Living Cheaply (and Naked) at Seoul’s 24-Hour Spas

The cheapest accommodations in Seoul aren’t in backpacker dorms or rundown flophouses. It’s on the floor of a 24-hour Korean spa. These Korean spas – also known as jjimjilbang – offer up all the amenities you’d expect, with saunas, steam rooms, various hot and cold pools and massages. The difference between this and those Western spas is that it’s common to grab a pillow and sleep in the common area until morning rather than just sticking around for the day. In the morning, patrons refresh with another round of soaking or steaming and then head on their way.

At Sparex korean spa in Seoul.

My brother Mark and I went to Sparex in the Good Morning City Shopping Mall near the Dongdaemon History and Cultural Park subway stop just after midnight on the weekend. We paid $10 each and were given orange shorts and shirts to wear. The spa was divided into a men and women’s section, with an enormous common area for watching TV, sleeping, and eating. This particular common area is modeled on a traditional Korean village, so people slept on the porches, inside the homes or underneath the model buildings in small cubby holes.

There must have been at least 200 people, with plenty of room to spare. Near the main entrance is a decent gym, but we didn’t use it because we went to Sparex after a night of drinking not to work, but to relax.

Things to Do

In the male locker room, we stripped down and went into the main spa area. There were four hot pools of varying temperatures and two cold pools. Showers lined one of the walls a steam room and sauna were on the other side. There were some massage tables where male masseuses offer their services for an extra charge (nothing shady or suspect here – which can’t be said about some of the massage places I’ve unwittingly been to).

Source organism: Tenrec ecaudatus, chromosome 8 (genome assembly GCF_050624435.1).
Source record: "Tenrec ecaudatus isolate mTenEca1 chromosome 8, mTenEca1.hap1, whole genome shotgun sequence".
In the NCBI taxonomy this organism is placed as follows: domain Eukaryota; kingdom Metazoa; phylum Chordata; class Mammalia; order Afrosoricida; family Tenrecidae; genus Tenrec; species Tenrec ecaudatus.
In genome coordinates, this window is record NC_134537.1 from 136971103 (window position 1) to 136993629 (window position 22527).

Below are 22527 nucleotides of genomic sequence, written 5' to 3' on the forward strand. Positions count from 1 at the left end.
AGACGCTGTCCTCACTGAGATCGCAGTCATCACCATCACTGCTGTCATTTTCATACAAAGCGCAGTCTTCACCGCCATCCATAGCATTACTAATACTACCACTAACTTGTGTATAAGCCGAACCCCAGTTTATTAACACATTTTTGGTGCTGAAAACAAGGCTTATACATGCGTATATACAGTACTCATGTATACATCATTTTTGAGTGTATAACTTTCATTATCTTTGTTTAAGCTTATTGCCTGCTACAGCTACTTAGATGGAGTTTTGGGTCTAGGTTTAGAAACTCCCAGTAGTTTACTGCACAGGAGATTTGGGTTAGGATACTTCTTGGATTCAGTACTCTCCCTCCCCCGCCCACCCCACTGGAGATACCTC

As an American, walking around in the buff with others around is something of a new experience and was initially a bit unnerving. I adapted and got over it quickly as I settled into the relaxing pools. It was a great setup and the amenities were all in decent shape despite not being as luxuriously decorated as I imagine “Western” spas to be. It was just simple tiles and modest lighting, with no music or anything else playing.

After about an hour, the soju and beer we drank earlier that day began to wear off and we went to bed. Mark opted for some bunk beds in a room off to the guys’ locker room. I was in the main common area sleeping on the hard floor with a couple pillows. It wasn’t the most comfortable, and at 6 a.m. someone decided to turn on the TV with the volume cranked. Still, for $10 I couldn’t complain.

The Korean government published a good guide to spas – including information on where to find them around Seoul. 






I'm an American freelance writer who spent a couple years living in Cambodia. Now I'm on the move again and traveling all over the place. I'm willing to try any bizarre liquor that's presented to me. Any recommendations?